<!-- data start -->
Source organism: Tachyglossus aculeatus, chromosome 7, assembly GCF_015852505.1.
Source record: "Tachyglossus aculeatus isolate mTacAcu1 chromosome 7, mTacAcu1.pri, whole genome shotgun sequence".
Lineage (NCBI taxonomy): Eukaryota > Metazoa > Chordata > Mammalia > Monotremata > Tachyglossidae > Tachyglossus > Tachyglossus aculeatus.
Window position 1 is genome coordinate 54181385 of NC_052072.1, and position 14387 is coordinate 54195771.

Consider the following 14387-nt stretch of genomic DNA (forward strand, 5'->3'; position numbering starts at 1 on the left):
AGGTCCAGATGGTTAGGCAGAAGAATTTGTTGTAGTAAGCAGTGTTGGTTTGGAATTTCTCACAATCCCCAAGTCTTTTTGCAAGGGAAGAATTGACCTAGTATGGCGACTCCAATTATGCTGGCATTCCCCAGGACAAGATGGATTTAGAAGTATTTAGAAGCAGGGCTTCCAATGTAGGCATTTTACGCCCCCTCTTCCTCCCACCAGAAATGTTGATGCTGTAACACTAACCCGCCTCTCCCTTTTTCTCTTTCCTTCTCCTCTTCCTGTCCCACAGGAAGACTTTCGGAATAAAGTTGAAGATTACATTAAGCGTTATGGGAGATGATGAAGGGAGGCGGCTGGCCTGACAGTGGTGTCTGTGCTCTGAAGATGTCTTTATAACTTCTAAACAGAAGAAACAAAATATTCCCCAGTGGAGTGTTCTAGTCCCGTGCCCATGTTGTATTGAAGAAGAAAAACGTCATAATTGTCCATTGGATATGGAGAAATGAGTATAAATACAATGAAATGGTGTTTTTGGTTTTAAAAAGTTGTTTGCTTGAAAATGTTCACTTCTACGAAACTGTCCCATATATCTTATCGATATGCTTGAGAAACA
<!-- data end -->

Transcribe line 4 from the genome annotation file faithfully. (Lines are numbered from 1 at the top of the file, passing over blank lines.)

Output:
Window position 1 is genome coordinate 54181385 of NC_052072.1, and position 14387 is coordinate 54195771.